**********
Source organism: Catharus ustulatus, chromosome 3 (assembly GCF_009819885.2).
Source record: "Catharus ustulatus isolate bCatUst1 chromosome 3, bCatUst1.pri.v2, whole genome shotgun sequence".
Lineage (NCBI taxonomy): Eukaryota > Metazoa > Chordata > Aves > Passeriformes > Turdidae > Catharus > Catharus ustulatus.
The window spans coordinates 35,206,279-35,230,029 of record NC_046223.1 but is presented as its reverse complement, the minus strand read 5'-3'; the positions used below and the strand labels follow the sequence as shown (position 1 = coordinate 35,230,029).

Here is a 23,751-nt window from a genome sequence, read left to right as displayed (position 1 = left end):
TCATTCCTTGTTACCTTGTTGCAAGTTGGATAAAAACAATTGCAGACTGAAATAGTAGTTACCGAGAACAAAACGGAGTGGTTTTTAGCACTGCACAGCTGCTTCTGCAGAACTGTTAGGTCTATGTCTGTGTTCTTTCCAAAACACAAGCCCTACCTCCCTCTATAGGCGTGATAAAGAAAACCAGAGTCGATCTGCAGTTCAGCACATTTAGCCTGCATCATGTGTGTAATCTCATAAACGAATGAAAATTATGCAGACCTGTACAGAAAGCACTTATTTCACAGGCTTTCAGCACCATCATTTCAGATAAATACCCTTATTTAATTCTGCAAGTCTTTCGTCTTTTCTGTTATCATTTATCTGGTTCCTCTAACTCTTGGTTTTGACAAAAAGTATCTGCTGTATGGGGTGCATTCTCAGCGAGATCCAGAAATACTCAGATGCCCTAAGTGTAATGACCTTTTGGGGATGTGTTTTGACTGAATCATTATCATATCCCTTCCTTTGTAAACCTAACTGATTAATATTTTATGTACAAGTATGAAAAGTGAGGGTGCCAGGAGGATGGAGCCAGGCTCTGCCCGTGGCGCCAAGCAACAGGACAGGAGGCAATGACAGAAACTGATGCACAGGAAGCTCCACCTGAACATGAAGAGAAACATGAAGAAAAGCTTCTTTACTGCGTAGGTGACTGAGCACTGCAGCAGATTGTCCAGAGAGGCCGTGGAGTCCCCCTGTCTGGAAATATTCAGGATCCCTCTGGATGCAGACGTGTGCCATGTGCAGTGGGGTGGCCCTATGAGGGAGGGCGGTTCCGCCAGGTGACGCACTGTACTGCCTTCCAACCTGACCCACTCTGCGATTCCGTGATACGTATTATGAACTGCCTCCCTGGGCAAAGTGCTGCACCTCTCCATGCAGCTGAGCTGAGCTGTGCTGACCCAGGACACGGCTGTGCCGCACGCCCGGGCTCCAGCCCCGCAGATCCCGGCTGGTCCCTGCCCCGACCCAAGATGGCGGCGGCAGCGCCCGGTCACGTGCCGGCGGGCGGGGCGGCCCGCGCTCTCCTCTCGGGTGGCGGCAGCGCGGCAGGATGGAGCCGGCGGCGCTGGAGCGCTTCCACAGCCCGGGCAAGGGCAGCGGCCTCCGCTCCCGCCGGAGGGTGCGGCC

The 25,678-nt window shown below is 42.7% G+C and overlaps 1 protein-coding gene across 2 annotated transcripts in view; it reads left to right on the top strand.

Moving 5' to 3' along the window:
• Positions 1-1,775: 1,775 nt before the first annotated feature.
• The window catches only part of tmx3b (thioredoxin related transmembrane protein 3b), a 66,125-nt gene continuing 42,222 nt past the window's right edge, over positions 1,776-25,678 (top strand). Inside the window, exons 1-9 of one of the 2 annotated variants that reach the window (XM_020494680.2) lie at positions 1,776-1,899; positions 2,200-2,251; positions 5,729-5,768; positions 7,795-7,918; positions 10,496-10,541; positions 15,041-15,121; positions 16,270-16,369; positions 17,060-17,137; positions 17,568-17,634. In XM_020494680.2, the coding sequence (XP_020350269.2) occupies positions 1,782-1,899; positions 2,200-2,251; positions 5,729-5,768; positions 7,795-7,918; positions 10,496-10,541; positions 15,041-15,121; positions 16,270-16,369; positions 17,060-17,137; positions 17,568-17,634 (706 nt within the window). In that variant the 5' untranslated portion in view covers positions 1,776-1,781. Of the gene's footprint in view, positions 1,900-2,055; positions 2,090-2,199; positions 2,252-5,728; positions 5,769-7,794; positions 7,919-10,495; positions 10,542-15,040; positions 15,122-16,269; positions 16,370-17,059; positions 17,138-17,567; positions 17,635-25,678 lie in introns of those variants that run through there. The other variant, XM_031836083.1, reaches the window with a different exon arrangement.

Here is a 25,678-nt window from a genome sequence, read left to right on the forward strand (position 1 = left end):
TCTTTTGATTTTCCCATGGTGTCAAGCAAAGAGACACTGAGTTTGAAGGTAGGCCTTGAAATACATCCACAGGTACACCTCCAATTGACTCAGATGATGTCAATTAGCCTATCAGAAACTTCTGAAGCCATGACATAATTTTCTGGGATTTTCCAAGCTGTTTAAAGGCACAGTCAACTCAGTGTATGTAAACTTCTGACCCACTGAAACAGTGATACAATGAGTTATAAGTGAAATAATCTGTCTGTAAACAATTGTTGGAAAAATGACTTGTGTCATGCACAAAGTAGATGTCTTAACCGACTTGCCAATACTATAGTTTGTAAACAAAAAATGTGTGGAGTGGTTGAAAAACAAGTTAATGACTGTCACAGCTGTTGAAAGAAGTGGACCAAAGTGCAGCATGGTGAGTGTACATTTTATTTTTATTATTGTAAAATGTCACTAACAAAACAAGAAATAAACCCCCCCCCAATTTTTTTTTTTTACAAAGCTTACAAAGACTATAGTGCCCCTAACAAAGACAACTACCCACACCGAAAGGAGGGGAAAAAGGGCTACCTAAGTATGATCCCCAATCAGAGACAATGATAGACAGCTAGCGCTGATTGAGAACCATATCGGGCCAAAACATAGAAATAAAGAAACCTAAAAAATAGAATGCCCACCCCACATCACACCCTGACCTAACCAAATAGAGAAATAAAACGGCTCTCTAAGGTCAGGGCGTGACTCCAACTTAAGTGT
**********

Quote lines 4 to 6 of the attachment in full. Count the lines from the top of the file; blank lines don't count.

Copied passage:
The window spans coordinates 35,206,279-35,230,029 of record NC_046223.1 but is presented as its reverse complement, the minus strand read 5'-3'; the positions used below and the strand labels follow the sequence as shown (position 1 = coordinate 35,230,029).

Here is a 23,751-nt window from a genome sequence, read left to right as displayed (position 1 = left end):
TCATTCCTTGTTACCTTGTTGCAAGTTGGATAAAAACAATTGCAGACTGAAATAGTAGTTACCGAGAACAAAACGGAGTGGTTTTTAGCACTGCACAGCTGCTTCTGCAGAACTGTTAGGTCTATGTCTGTGTTCTTTCCAAAACACAAGCCCTACCTCCCTCTATAGGCGTGATAAAGAAAACCAGAGTCGATCTGCAGTTCAGCACATTTAGCCTGCATCATGTGTGTAATCTCATAAACGAATGAAAATTATGCAGACCTGTACAGAAAGCACTTATTTCACAGGCTTTCAGCACCATCATTTCAGATAAATACCCTTATTTAATTCTGCAAGTCTTTCGTCTTTTCTGTTATCATTTATCTGGTTCCTCTAACTCTTGGTTTTGACAAAAAGTATCTGCTGTATGGGGTGCATTCTCAGCGAGATCCAGAAATACTCAGATGCCCTAAGTGTAATGACCTTTTGGGGATGTGTTTTGACTGAATCATTATCATATCCCTTCCTTTGTAAACCTAACTGATTAATATTTTATGTACAAGTATGAAAAGTGAGGGTGCCAGGAGGATGGAGCCAGGCTCTGCCCGTGGCGCCAAGCAACAGGACAGGAGGCAATGACAGAAACTGATGCACAGGAAGCTCCACCTGAACATGAAGAGAAACATGAAGAAAAGCTTCTTTACTGCGTAGGTGACTGAGCACTGCAGCAGATTGTCCAGAGAGGCCGTGGAGTCCCCCTGTCTGGAAATATTCAGGATCCCTCTGGATGCAGACGTGTGCCATGTGCAGTGGGGTGGCCCTATGAGGGAGGGCGGTTCCGCCAGGTGACGCACTGTACTGCCTTCCAACCTGACCCACTCTGCGATTCCGTGATACGTATTATGAACTGCCTCCCTGGGCAAAGTGCTGCACCTCTCCATGCAGCTGAGCTGAGCTGTGCTGACCCAGGACACGGCTGTGCCGCACGCCCGGGCTCCAGCCCCGCAGATCCCGGCTGGTCCCTGCCCCGACCCAAGATGGCGGCGGCAGCGCCCGGTCACGTGCCGGCGGGCGGGGCGGCCCGCGCTCTCCTCTCGGGTGGCGGCAGCGCGGCAGGATGGAGCCGGCGGCGCTGGAGCGCTTCCACAGCCCGGGCAAGGGCAGCGGCCTCCGCTCCCGCCGGAGGGTGCGGCC